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Environmental Chemistry Group


chemical glassware in action





 Research Group

Any question? Please contact:
Email: Dr. Carvalho-Knighton

Phone: (727) 873-4063 (Office)
or (727) 873-4833 (Lab)


Current Research Projects

 -Phytoremediation of Explosive Residues


Previous research has shown the possibility of using aquatic plants for the remediation of explosives in contaminated water. The degree of remediation will depend upon the species and amount of aquatic biomass, previous treatment, the contaminant(s) to be removed, concentration of the contaminant(s) and amount and quality of growing water. Aquatic plants have been studied for TNT remediation, but not specifically the phytoremediation of TNT with Lemna minor. Lemna minor was investigated as a possible phytoremediation agent in the removal of TNT from aquatic systems.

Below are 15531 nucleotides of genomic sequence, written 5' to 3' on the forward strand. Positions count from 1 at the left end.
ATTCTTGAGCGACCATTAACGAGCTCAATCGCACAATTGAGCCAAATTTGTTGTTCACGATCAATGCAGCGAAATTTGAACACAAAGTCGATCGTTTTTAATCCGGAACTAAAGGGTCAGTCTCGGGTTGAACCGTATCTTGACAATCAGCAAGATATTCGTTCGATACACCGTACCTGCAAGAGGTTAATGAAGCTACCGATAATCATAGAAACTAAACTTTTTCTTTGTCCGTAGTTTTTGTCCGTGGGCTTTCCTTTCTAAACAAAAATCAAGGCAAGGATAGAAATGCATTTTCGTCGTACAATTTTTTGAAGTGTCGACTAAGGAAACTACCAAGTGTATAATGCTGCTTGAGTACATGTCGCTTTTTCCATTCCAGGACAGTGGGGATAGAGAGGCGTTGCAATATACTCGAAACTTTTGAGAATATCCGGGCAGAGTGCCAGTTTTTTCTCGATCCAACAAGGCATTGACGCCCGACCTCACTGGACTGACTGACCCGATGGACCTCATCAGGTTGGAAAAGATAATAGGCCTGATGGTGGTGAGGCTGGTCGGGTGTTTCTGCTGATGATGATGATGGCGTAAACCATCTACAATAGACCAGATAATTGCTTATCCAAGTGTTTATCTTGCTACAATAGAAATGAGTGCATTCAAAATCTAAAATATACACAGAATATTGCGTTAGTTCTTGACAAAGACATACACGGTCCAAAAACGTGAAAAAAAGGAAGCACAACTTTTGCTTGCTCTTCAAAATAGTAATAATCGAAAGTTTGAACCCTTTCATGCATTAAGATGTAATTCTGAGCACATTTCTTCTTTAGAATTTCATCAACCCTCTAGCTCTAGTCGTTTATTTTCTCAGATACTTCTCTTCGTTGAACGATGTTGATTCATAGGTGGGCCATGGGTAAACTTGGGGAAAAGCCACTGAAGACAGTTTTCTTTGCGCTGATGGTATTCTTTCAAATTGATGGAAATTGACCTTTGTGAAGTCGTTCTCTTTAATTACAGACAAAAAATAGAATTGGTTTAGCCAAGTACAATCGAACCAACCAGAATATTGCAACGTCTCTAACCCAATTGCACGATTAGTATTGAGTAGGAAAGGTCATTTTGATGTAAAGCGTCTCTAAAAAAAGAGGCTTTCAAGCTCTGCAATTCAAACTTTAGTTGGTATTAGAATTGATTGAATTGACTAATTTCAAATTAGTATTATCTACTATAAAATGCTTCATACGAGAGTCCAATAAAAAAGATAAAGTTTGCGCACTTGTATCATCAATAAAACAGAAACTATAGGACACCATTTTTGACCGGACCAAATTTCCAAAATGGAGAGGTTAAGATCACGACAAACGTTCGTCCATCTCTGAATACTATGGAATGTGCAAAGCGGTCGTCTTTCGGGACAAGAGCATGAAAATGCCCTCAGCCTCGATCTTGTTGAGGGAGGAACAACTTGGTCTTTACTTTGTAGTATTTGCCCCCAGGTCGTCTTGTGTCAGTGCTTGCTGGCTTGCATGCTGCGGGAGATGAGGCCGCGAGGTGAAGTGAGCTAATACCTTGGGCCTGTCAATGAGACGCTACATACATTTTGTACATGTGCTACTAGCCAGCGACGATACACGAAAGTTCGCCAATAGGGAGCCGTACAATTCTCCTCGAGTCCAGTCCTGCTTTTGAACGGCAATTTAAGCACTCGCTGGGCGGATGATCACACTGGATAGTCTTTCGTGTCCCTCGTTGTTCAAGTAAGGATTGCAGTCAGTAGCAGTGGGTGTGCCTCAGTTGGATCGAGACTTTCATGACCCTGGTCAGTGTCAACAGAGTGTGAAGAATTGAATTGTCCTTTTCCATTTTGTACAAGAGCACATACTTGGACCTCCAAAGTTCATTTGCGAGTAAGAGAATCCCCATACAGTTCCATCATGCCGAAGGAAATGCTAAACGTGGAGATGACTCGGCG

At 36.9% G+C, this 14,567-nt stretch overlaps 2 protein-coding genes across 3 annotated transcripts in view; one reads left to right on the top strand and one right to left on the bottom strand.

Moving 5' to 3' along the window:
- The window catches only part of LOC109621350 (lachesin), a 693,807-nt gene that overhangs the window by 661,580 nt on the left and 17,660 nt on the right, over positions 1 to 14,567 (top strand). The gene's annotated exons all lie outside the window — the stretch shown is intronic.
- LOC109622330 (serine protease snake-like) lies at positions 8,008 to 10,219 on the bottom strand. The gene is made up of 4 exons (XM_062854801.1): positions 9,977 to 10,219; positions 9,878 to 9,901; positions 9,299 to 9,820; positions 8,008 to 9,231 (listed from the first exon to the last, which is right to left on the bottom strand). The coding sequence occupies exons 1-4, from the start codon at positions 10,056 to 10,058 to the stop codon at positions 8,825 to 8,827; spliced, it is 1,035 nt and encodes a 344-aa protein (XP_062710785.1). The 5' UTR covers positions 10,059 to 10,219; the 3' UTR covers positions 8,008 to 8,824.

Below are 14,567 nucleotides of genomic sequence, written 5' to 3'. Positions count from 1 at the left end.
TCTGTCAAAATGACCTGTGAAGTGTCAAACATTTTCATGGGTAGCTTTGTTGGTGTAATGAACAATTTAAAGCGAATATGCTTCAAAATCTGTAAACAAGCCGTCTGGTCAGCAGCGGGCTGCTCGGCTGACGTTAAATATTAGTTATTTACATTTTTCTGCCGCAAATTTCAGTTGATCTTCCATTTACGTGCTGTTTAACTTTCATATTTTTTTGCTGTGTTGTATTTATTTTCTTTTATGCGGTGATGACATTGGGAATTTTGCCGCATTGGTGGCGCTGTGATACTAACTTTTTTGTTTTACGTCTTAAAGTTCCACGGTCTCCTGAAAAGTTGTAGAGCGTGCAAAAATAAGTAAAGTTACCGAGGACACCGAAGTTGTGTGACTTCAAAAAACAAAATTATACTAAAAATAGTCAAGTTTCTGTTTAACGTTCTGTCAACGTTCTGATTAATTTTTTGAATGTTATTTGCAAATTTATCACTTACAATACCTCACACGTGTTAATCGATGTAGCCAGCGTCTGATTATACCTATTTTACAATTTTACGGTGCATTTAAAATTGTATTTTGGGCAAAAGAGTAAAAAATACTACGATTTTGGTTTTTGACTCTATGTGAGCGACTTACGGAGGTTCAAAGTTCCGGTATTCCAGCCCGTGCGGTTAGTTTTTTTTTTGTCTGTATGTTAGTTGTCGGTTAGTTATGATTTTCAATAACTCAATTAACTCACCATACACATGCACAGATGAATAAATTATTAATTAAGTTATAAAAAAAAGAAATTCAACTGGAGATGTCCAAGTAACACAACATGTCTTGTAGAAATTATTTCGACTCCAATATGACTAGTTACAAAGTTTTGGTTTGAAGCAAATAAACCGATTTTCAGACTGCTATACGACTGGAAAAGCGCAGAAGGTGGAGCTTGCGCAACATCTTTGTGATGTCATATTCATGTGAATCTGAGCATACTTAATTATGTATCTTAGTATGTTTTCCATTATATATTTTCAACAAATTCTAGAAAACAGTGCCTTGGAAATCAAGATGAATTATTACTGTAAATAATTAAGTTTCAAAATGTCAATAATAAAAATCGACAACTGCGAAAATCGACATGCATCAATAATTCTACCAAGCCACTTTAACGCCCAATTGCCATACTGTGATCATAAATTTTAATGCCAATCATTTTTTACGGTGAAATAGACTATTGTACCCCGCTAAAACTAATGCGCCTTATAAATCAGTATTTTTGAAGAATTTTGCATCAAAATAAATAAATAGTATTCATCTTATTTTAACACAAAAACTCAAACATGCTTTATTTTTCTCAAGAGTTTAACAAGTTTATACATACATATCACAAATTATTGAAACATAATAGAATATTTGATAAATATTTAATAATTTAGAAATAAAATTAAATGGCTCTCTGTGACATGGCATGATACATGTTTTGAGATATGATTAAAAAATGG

-Zero-Valent Metal Emulsions


Zero-Valent Iron (Fe0) has demonstrated effective degradation of TNT and RDX, however, these particles by themselves have significant problems in treating sorbed phase TNT and RDX in an aerobic environment. This research focuses on emulsifying Fe0 particles that are capable of promoting rapid and complete degradation of TNT and RDX molecules. Fe0 emulsion systems were prepared from weighed portions of Fe0, water, surfactant and other environmentally safe organic liquids and blended together under high sheer forces through the use of a high speed homogenizer.



 -Remediation of PCB's


Remediation of polychlorinated biphenyls (PCBs) has been a major problem in the United States because of their large production volumes in the 1930s and persistence in the environment. Sites contaminated with such compounds may act as long-term, low-level sources (regulatory limits in water are as low as 3.0 ppb) because they desorb slowly from surfaces of soils and aquifer solids or form nonaqueous phases. The characteristics of ZVM treatments (e.g., relatively low installation and operation costs) may also be advantageous for the treatment of contaminants such as polychlorinated biphenyls (PCBs).






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